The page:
Millions face hunger in coup-hit Myanmar | The Daily Star
12:00 AM, April 23, 2021 / LAST MODIFIED: 04:42 PM, April 23, 2021

Millions face hunger in coup-hit Myanmar

Warns UN as Asean leaders set to address crisis

Food insecurity is rising sharply in Myanmar in the wake of the military coup and deepening financial crisis with millions more people expected to go hungry in coming months, the United Nations said yesterday. 

Up to 3.4 million more people will struggle to afford food in the next three to six months with urban areas worst affected as job losses mount in manufacturing, construction and services and food prices rise, a World Food Program (WFP) analysis shows.

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"More and more poor people have lost their jobs and are unable to afford food," country director Stephen Anderson said in a statement.

"A concerted response is required now to alleviate immediate suffering, and to prevent an alarming deterioration in food security."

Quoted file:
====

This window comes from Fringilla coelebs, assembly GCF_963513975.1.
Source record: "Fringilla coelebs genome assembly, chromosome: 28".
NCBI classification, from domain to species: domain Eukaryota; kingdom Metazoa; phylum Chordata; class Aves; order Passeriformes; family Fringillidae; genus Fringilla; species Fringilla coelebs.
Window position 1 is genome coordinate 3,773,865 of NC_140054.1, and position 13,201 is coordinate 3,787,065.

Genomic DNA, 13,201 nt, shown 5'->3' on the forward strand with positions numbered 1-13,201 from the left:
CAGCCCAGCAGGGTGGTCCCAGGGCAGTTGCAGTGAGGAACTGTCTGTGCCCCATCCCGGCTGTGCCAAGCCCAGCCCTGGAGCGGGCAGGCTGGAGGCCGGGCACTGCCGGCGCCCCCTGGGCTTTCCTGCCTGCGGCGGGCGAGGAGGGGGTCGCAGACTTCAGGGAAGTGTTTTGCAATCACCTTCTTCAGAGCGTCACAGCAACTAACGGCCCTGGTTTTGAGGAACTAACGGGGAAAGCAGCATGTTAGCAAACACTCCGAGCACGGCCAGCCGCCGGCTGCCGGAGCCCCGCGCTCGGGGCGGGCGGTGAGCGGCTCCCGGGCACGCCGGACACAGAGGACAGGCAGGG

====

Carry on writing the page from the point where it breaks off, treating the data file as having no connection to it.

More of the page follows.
The WFP said market prices of rice and cooking oil had risen by 5% and 18% respectively since the end of February, with signs that families in the commercial capital of Yangon were skipping meals, eating less nutritious food, and going into debt.

Myanmar's army seized power from the democratically elected civilian government on Feb.1, plunging the Southeast Asian nation into turmoil and cracking down on mass protests and a nationwide civil disobedience movement with brutal force, killing more than 700 people, a monitoring group said.

The warning comes as seven Southeast Asian leaders are expected to attend a summit to discuss the crisis, according to diplomats and officials in Jakarta, the Indonesian capital where tomorrow's meeting will be held.

Senior General Min Aung Hlaing, who led the coup, is expected to participate in the summit of the 10-member Association of South East Asian Nations (Asean), the sources said.

Thailand's PM and the president of the Philippines have said they would send their foreign ministers.

The meeting is the first concerted international effort to ease the crisis in Myanmar. It is also a test for Asean, which traditionally does not interfere in the internal affairs of a member state and operates by consensus.

It was imperative there was "a concrete and tangible outcome," said Rizal Sukma, senior research fellow at the Jakarta-based Centre for Strategic and International Studies and, until last year, Indonesia's ambassador to the United Kingdom.

"The summit cannot be another round of expression of concern."

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